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It'll come as no surprise to learn that having a baby brings with it some big changes to the way you manage your finances.
Obviously, you'll be paying for one more person - and they cost a lot more than their small size would suggest - but there will also be a lot of financial assistance that you're entitled to.
A lot of new parents worry about how their finances will be affected by a new addition to the family, but as long as you're careful it might not be anywhere near as hard as it may seem right now. Here are a few tips for staying in control of your money.
Creating a New BudgetYou'll have a whole range of new costs to consider when your baby arrives. Baby food, nappies and clothes are just a few examples, and you may be surprised at just how fast these things get used up.
If you already live by a budget, it's time to make a few changes to it, and if you don't, now's the time to start. A budget helps you ensure that you always put enough money aside for bills and other essentials, and helps you work out how much you can afford to spend on other things. Without a budget, it's easy to overspend, which could land you in debt.
Start by noting down your total monthly income, followed by all your regular outgoings (including non-essentials). In your case, this will include things like baby food and nappies, but don't forget your other costs - bills, TV subscriptions, etc. The more you write down now, the easier it'll be to keep track during the month. Deduct the total cost of your essential outgoings from your take-home income, and what's left is safe to spend as you wish.
If at any point you find you're close to spending more than you earn, do what you can to cut back on a few non-essentials and then re-assess your budget.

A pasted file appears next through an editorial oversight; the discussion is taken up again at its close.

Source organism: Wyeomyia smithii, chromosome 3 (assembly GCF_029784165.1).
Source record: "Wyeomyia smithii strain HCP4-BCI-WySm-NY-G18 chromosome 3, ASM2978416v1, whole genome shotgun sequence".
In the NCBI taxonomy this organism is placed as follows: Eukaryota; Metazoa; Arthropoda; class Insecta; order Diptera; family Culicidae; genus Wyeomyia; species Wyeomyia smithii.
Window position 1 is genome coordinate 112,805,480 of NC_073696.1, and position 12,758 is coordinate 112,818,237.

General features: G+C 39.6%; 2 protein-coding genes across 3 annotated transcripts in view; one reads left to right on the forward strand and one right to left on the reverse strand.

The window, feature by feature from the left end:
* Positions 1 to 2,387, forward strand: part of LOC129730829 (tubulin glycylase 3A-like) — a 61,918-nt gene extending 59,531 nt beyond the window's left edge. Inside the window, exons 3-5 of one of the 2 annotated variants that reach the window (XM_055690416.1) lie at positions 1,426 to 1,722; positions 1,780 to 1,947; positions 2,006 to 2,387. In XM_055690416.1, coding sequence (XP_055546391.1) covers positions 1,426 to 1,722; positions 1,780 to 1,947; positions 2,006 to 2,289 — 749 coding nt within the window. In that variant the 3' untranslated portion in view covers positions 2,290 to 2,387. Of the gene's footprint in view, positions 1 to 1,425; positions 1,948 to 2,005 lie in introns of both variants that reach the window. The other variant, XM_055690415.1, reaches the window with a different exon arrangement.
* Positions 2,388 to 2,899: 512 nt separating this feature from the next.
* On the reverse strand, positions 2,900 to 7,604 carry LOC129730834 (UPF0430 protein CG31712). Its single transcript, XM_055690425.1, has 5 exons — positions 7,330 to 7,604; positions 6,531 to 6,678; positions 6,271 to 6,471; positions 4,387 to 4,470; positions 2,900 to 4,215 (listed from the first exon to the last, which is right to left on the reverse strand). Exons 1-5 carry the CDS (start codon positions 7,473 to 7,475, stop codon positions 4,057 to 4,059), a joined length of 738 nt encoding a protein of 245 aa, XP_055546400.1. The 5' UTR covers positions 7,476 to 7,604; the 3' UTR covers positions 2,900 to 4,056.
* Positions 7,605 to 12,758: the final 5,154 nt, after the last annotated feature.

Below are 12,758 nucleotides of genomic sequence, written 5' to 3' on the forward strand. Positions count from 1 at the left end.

SavingEven though your costs will be higher than they used to be, it's still important to keep a regular savings account going, as long as you can afford it.
As well as providing security in the long term, savings also protect you against unexpected costs, and as such could save you from getting into debt if you run into an emergency. This is all the more important now you have another person to look after.
The more you can afford to save, the better, but you should obviously keep some money in your current account each month to deal with smaller costs.
Checking your EntitlementsHaving a child opens you up to a range of benefits and tax credits designed to help you with the cost of parenthood. A few examples include:
Child Benefit - currently available to parents with children under the age of 16, paid on a per-child basis. This currently comes to £20.30 a week for your first child and £13.40 for any children after that.
Child Tax Credits - additional support for parents who are bringing up children, regardless of whether they are currently working.
Childcare Vouchers - offered by a number of employers to help with the cost of childcare. You can get vouchers in return for a reduction in pay called a 'salary sacrifice'. However, claiming these vouchers may affect the amount of tax credits you can receive, so you'll need to take this into account and see which benefits would help you the most.